Search Images Maps Play YouTube News Gmail Drive More »
Sign in
Screen reader users: click this link for accessible mode. Accessible mode has the same essential features but works better with your reader.

Patents

  1. Advanced Patent Search
Publication numberUS20040107728 A1
Publication typeApplication
Application numberUS 10/726,506
Publication dateJun 10, 2004
Filing dateDec 4, 2003
Priority dateDec 4, 2002
Also published asCA2452640A1, US7121115
Publication number10726506, 726506, US 2004/0107728 A1, US 2004/107728 A1, US 20040107728 A1, US 20040107728A1, US 2004107728 A1, US 2004107728A1, US-A1-20040107728, US-A1-2004107728, US2004/0107728A1, US2004/107728A1, US20040107728 A1, US20040107728A1, US2004107728 A1, US2004107728A1
InventorsEric Lemaire, Fabrice LeComte
Original AssigneeEric Lemaire, Lecomte Fabrice
Export CitationBiBTeX, EndNote, RefMan
External Links: USPTO, USPTO Assignment, Espacenet
Sour natural gas treating method
US 20040107728 A1
Abstract
The invention relates to a method for treating a natural gas, saturated or not with water, containing essentially hydrocarbons, a substantial amount of hydrogen sulfide and possibly carbon dioxide. The method of the invention comprises a condensation stage intended to condense a major part of the water, a distillation stage wherein a gaseous effluent depleted in hydrogen sulfide and substantially free of water is recovered, and a contacting stage wherein the gaseous effluent from the previous stage is contacted with a solvent so as to obtain a treated gas substantially free of hydrogen sulfide and possibly of carbon dioxide.
Images(5)
Previous page
Next page
Claims(7)
1) A method for treating a natural gas containing hydrocarbons, hydrogen sulfide and water, wherein the following stages are carried out:
a) cooling the natural gas so as to condense water and to recover a gaseous effluent,
b) distilling the gaseous effluent obtained in stage a) so as to obtain a liquid phase and a gas phase, and cooling said gas phase so as to obtain a condensate and a gaseous effluent depleted in hydrogen sulfide and in water, and
c) contacting at least part of the gaseous effluent obtained in stage b) with a first physical solvent so as to obtain a liquid effluent and a treated gas depleted in hydrogen sulfide.
2) A method as claimed in claim 1, wherein the gaseous effluent obtained in stage
b) is maintained at a temperature ranging from −100 C. to 30 C. and at a pressure above 1 MPa abs.
3) A method as claimed in claim 1, wherein the first physical solvent is an aqueous solvent having a water content below 50% by weight.
4) A method as claimed in claim 1, comprising the following stages:
d) expanding the liquid effluent obtained in stage c) so as to obtain a hydrocarbon-depleted liquid effluent and a gaseous effluent containing hydrocarbons, and
e) contacting the gaseous effluent obtained in stage d) with a second physical solvent so as to obtain a liquid effluent containing hydrogen sulfide and a fuel containing hydrocarbons.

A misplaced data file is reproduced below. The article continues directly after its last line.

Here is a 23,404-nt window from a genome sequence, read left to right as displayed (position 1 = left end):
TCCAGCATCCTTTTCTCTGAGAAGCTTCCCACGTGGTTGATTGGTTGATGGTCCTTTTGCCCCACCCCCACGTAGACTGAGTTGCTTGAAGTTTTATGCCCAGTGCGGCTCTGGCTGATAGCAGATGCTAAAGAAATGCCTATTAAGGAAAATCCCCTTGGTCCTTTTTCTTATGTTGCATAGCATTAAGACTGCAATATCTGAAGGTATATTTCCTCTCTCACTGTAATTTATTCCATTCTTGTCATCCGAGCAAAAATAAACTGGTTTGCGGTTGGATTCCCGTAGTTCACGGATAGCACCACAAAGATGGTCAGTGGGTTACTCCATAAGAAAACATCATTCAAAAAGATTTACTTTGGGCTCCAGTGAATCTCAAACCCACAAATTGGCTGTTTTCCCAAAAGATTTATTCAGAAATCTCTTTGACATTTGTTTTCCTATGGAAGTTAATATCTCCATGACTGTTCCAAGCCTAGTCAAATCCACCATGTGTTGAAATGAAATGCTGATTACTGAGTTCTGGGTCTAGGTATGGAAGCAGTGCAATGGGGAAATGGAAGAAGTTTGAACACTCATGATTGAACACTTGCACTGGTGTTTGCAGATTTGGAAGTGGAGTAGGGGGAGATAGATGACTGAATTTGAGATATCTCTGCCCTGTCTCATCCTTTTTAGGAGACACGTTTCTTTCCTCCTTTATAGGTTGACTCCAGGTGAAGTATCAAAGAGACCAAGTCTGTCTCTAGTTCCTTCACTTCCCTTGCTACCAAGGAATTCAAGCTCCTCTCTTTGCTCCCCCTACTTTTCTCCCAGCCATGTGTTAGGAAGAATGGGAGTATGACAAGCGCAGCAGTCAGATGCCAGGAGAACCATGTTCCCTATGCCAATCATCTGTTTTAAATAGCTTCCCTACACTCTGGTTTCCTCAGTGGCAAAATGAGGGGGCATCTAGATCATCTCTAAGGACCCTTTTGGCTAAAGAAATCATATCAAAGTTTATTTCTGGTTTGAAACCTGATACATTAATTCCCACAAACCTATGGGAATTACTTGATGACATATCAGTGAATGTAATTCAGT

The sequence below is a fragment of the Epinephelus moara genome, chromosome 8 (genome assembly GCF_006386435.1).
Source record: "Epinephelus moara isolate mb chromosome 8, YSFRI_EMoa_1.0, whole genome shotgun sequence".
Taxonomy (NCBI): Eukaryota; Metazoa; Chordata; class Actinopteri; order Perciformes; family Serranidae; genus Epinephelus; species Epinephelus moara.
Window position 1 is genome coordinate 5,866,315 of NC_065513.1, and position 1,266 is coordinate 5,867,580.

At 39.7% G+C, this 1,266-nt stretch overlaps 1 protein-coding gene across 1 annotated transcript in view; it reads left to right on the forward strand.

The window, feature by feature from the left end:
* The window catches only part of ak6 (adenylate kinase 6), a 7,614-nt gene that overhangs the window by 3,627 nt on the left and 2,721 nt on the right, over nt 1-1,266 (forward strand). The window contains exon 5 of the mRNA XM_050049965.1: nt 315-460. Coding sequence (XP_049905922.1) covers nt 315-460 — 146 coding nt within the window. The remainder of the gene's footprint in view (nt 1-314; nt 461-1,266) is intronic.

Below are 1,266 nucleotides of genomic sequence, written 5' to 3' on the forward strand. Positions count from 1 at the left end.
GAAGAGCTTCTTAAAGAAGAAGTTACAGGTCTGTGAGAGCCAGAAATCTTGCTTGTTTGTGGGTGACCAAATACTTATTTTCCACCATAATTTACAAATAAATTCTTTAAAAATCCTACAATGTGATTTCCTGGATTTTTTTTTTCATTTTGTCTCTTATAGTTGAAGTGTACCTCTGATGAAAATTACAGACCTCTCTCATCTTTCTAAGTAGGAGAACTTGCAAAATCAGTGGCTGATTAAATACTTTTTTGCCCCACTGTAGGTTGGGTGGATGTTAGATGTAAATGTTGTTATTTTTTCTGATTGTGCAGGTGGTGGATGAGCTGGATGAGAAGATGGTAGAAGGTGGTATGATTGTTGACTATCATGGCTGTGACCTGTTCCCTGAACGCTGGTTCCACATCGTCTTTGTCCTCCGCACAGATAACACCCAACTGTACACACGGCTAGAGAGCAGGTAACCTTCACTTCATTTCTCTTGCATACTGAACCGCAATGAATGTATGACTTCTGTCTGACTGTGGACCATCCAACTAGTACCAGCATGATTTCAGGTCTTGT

5) A method as claimed in claim 1, comprising the following stage:
f) distilling in a distillation column at least one of the liquid effluents obtained in stages c), d) and e) so as to obtain a regenerated solvent at the bottom of said column.
6) A method as claimed in claim 5, wherein the following stage is carried out before stage f)
g) heating at least one of the liquid effluents obtained in stages c), d) and e) so as to obtain a mixed effluent containing a liquid phase and a gas phase.
7) A method as claimed in claim 6, wherein the gas phase obtained in stage g) is fed into the top of the distillation column of stage f) separately from the liquid phase obtained in stage g).
Description
    FIELD OF THE INVENTION
  • [0001]
    The invention relates to a method for treating a water-saturated natural gas containing a substantial amount of hydrogen sulfide, and possibly carbon dioxide and other sulfur compounds.
  • [0002]
    Treatment of natural gases generally requires a method with three successive stages. The first stage generally consists in reducing the proportion of sour gases such as hydrogen sulfide and carbon dioxide. This first stage, also known as deacidizing stage, is often followed by a water removal stage or dehydration, and by a consecutive stage of heavy hydrocarbon recovery.
  • BACKGROUND OF THE INVENTION
  • [0003]
    French patent FR-2,814,378 describes a natural gas pretreating method allowing to obtain, at a low cost, a methane-rich and hydrogen sulfide-depleted gas substantially free of all the water that said natural gas initially contained. A hydrocarbon-depleted aqueous liquid containing a large part of the hydrogen sulfide is obtained in parallel and generally injected into an underground reservoir, an oil production well for example. Thus, the method described in this French patent allows, within a single stage, to remove or to significantly reduce the water initially contained in the natural gas while reducing the sour constituent contents. The method described in this patent also allows to obtain a liquid phase containing mainly hydrogen sulfide, which can be readily pressurized and injected into the well. However, the method of French patent FR-2,814,378 does not allow to reduce the hydrogen sulfide and carbon dioxide content of the gas thus treated to an acceptable level as regards commercial requirements. It is therefore often necessary to reduce this sour gas content by post-treating. The methods generally used for these post-treatments are chemical absorption methods using, for example, solvents containing amines, at high temperatures or temperatures close to the ambient temperature. These post-treating methods allow deacidizing of the natural gas the chemical solvent absorbs the sour constituents by chemical reaction. However, they have the drawback of charging the deacidized gas with water because of the use of the chemical solvent in aqueous solution. Thus, the use of a chemical solvent requires a third treatment for removing the water contained in the deacidized gas in order to prevent hydrate formation. This third water removal treatment is often complicated and expensive in the prior art.